Over the retreat, Acharya Arumuganathaswami and Natyam Dayanatha visited the Kauai Island Farm Fair. This fair is the largest farm fair in Hawaii, and the biggest annual event on Kauai with some 35 to 40 thousand people attending (the island population is only 66,000). Brahmachari Vel Mahalingam, Chinnu, and our Iraivan Temple Silpis came along for the event. While there, our group encountered several local SSC members, including Vel Alahan who was stationed at the "Kauai Grown" booth, giving out samples of the monastery's very own Wailua River Noni Juice.
It's been one year since we first started the process of growing Shitake mushrooms using our own naturally fallen ironwood. Once the logs are inoculated, it can take up to 18 months before the first fruiting, and consequently confirmation that the process was done correctly! We are happy to report that our first inoculation was a success!
The rows of tall trees in the center of this photo (notice a tiny Yogi Adinatha at the base of them) is a small part of our larger koa planting. This endeavor has been quite successful, and we understand ours to be the largest recent planting of koa in the state. Scientists at the Hawaii Agricultural Research Center have bred these trees specifically to be resistant to the infamous koa wilt disease, which is ravaging much of the island's koa trees.
Since the concept of the greenhouse has gone far beyond what the monastery ever imagined, the decision was made to order another one. A secondary greenhouse, as explained by Yoginathaswami, can help us move out of the labor-intense raised-bed garden and use less manpower to grow more food. Win-win.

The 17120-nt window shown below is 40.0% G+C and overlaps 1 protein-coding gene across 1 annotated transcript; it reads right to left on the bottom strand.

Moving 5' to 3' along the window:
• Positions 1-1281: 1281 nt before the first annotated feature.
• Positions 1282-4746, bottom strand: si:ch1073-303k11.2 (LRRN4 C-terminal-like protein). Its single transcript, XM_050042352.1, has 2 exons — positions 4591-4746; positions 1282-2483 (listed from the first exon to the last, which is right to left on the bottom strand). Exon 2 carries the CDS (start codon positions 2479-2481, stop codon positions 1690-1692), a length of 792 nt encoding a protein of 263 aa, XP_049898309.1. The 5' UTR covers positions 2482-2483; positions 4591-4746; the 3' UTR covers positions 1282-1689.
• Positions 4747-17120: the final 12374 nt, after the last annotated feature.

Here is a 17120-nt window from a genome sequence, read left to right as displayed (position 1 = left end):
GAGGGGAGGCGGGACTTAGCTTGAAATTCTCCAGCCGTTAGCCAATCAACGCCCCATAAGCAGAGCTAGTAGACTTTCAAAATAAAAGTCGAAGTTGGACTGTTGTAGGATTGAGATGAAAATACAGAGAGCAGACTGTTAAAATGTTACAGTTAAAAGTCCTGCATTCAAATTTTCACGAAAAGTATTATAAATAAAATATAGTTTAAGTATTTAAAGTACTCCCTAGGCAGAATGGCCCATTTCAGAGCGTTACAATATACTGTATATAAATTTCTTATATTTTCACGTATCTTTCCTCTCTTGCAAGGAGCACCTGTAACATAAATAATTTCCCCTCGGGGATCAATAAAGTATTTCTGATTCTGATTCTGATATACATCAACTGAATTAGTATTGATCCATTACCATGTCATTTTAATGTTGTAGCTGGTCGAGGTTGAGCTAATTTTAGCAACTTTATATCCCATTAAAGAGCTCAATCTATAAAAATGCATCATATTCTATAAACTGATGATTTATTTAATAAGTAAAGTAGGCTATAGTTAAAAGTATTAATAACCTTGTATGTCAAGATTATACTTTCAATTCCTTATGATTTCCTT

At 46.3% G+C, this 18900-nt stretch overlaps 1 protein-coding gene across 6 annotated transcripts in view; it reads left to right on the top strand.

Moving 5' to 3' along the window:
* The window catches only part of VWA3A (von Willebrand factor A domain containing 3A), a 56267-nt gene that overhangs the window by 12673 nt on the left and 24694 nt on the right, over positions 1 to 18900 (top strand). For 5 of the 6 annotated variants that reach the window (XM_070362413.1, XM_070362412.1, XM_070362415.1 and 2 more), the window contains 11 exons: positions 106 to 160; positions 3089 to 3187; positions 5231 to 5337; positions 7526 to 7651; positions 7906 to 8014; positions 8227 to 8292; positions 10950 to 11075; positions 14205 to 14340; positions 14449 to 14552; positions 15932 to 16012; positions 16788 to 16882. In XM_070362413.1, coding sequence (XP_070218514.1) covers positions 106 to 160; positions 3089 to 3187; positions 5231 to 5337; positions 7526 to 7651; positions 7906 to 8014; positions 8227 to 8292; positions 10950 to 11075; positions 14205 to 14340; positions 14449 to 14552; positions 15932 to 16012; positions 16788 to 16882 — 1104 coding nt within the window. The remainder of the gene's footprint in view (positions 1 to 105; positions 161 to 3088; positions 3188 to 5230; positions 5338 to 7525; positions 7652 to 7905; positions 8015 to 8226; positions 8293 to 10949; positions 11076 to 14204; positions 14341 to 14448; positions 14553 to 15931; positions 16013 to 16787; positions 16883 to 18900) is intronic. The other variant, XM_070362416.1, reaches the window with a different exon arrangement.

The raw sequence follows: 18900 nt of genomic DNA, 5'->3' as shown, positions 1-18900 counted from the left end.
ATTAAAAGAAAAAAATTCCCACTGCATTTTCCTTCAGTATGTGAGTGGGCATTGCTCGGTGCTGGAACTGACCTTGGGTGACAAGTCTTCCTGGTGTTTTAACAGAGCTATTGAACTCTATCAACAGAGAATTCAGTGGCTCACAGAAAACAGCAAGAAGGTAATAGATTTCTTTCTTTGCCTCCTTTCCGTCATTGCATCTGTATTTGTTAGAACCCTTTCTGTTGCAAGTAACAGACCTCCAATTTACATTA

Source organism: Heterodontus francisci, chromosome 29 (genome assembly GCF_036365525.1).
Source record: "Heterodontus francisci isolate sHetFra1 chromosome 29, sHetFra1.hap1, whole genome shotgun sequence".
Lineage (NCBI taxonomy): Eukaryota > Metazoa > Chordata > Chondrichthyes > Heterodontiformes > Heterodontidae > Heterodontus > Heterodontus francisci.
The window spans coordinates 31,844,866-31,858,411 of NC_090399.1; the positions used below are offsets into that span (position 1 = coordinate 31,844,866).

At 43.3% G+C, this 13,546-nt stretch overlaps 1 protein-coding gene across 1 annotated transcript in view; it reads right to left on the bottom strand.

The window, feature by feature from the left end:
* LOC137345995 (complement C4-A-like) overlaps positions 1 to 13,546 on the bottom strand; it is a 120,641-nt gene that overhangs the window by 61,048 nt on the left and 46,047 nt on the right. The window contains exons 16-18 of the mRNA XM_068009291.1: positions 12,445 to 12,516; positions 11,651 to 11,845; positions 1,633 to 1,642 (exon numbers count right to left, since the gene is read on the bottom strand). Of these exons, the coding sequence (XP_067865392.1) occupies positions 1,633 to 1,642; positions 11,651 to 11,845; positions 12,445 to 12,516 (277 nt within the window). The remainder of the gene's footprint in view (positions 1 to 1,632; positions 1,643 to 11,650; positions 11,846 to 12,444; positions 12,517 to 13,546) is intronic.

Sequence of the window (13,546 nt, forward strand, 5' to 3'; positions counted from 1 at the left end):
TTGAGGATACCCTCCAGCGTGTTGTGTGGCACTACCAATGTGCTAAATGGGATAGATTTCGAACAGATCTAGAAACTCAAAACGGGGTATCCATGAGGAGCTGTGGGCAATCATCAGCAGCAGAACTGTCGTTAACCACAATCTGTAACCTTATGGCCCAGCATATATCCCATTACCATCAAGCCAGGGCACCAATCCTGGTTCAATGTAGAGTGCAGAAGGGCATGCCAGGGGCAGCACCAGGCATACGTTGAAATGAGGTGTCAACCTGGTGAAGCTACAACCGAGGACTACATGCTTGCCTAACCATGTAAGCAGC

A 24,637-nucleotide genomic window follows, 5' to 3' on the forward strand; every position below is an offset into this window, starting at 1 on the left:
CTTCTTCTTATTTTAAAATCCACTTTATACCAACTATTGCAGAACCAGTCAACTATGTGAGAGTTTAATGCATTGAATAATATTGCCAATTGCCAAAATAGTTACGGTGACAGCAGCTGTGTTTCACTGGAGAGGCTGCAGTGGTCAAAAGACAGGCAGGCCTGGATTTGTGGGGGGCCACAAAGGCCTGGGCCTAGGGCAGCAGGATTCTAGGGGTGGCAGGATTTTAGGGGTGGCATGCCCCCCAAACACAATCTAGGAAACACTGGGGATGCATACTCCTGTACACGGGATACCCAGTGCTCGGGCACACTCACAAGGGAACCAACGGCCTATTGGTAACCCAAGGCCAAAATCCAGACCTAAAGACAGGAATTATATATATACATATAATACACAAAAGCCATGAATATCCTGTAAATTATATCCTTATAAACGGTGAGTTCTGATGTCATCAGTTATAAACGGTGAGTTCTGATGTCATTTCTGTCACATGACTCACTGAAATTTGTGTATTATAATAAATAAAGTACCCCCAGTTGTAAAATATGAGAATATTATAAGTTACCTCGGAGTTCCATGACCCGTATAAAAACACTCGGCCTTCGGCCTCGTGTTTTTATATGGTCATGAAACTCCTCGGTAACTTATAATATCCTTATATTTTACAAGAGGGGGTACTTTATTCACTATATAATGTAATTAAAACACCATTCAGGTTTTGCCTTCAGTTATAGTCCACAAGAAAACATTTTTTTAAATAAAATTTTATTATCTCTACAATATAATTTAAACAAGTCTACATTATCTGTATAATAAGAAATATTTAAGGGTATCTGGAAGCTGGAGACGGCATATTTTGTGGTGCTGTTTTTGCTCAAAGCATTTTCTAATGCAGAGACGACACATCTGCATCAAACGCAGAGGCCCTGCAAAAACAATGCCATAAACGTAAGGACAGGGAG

More to come as this several thousand piece greenhouse gets built.
The monks celebrate the first vine ripened tomatoes produced by the newest greenhouse. As you can see, the plants are rapidly coming to fruition.
Planting, growing and harvesting our greenhouse produce is now a normal part of the monastery schedule. As the structures for hydroponic farming, aka climate-controlled agriculture, expand and settle in we find new varieties of foods that we never thought could come from our own gardens. The monastery's first successful harvest of hydroponic zucchini barreled into the kitchen just yesterday and became a delectable fare. Our cook for the day sautéed the zucchini in a sage/rosemary and black pepper butter sauce and piled on baked sweet potato, garlic and onion. hmmm good.
Of course this is only the beginning and many more foods are to come. But the real question on everyone's mind is, when do we try our first homegrown tomato-basil pizza? Oh my.
To end last phase with a bang, the Siddhidata Kulam worked all afternoon to create a feast for their brother monks in honor of Thai Pongal. The harvest festival was decorated with a grand shrine in the middle of the kitchen, sugar-cane arch and as many fresh fruits and veggies plucked from the gardens as possible. Of course sweet rice and vadai overflowed in abundance, with colorful dal and veggie dishes as well. We hope you had a sweet Pongal and that your rice boiled over in the auspicious direction.
As some of you may remember, the Siddhidata Kulam built a hydroponic greenhouse that has been producing amazing veggies for the monks sustenance--and saying amazing doesn't do these melt-in-your-mouth foods justice.
The operation has been going so well it is time for a small addition to the building for more challenging varieties of foods! Here we capture the foundational work needed for the floor to be complete.
Archives are now available through 2001. Light colored days have no posts. 1998-2001 coming later.